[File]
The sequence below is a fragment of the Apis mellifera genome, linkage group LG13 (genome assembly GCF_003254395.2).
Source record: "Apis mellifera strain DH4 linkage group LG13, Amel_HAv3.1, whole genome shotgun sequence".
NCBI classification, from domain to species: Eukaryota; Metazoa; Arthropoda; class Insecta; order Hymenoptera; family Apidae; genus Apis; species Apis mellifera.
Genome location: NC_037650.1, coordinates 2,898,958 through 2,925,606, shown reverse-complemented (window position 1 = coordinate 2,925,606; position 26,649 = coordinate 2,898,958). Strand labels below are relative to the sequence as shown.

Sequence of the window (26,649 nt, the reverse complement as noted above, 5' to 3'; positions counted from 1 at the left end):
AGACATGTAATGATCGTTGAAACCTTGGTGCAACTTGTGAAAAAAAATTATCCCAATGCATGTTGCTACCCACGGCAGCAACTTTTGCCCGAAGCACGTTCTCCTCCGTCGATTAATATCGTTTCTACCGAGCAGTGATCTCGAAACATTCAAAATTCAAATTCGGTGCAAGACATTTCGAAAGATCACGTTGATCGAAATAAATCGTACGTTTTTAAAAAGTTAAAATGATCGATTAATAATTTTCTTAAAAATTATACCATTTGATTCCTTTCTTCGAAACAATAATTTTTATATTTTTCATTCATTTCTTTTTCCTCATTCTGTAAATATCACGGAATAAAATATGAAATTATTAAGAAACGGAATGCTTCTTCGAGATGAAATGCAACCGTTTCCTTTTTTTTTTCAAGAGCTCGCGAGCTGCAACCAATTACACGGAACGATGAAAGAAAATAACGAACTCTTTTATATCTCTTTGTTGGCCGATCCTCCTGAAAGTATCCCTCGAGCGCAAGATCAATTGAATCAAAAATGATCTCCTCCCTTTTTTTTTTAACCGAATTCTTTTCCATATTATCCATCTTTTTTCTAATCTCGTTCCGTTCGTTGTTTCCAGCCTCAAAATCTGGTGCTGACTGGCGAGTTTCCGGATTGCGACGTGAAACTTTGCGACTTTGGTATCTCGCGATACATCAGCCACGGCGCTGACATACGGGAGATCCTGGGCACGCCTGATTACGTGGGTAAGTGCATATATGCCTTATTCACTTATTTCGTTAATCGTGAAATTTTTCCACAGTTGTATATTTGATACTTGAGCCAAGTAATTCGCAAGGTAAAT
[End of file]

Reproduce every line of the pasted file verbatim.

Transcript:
The sequence below is a fragment of the Apis mellifera genome, linkage group LG13 (genome assembly GCF_003254395.2).
Source record: "Apis mellifera strain DH4 linkage group LG13, Amel_HAv3.1, whole genome shotgun sequence".
NCBI classification, from domain to species: Eukaryota; Metazoa; Arthropoda; class Insecta; order Hymenoptera; family Apidae; genus Apis; species Apis mellifera.
Genome location: NC_037650.1, coordinates 2,898,958 through 2,925,606, shown reverse-complemented (window position 1 = coordinate 2,925,606; position 26,649 = coordinate 2,898,958). Strand labels below are relative to the sequence as shown.

Sequence of the window (26,649 nt, the reverse complement as noted above, 5' to 3'; positions counted from 1 at the left end):
AGACATGTAATGATCGTTGAAACCTTGGTGCAACTTGTGAAAAAAAATTATCCCAATGCATGTTGCTACCCACGGCAGCAACTTTTGCCCGAAGCACGTTCTCCTCCGTCGATTAATATCGTTTCTACCGAGCAGTGATCTCGAAACATTCAAAATTCAAATTCGGTGCAAGACATTTCGAAAGATCACGTTGATCGAAATAAATCGTACGTTTTTAAAAAGTTAAAATGATCGATTAATAATTTTCTTAAAAATTATACCATTTGATTCCTTTCTTCGAAACAATAATTTTTATATTTTTCATTCATTTCTTTTTCCTCATTCTGTAAATATCACGGAATAAAATATGAAATTATTAAGAAACGGAATGCTTCTTCGAGATGAAATGCAACCGTTTCCTTTTTTTTTTCAAGAGCTCGCGAGCTGCAACCAATTACACGGAACGATGAAAGAAAATAACGAACTCTTTTATATCTCTTTGTTGGCCGATCCTCCTGAAAGTATCCCTCGAGCGCAAGATCAATTGAATCAAAAATGATCTCCTCCCTTTTTTTTTTAACCGAATTCTTTTCCATATTATCCATCTTTTTTCTAATCTCGTTCCGTTCGTTGTTTCCAGCCTCAAAATCTGGTGCTGACTGGCGAGTTTCCGGATTGCGACGTGAAACTTTGCGACTTTGGTATCTCGCGATACATCAGCCACGGCGCTGACATACGGGAGATCCTGGGCACGCCTGATTACGTGGGTAAGTGCATATATGCCTTATTCACTTATTTCGTTAATCGTGAAATTTTTCCACAGTTGTATATTTGATACTTGAGCCAAGTAATTCGCAAGGTAAAT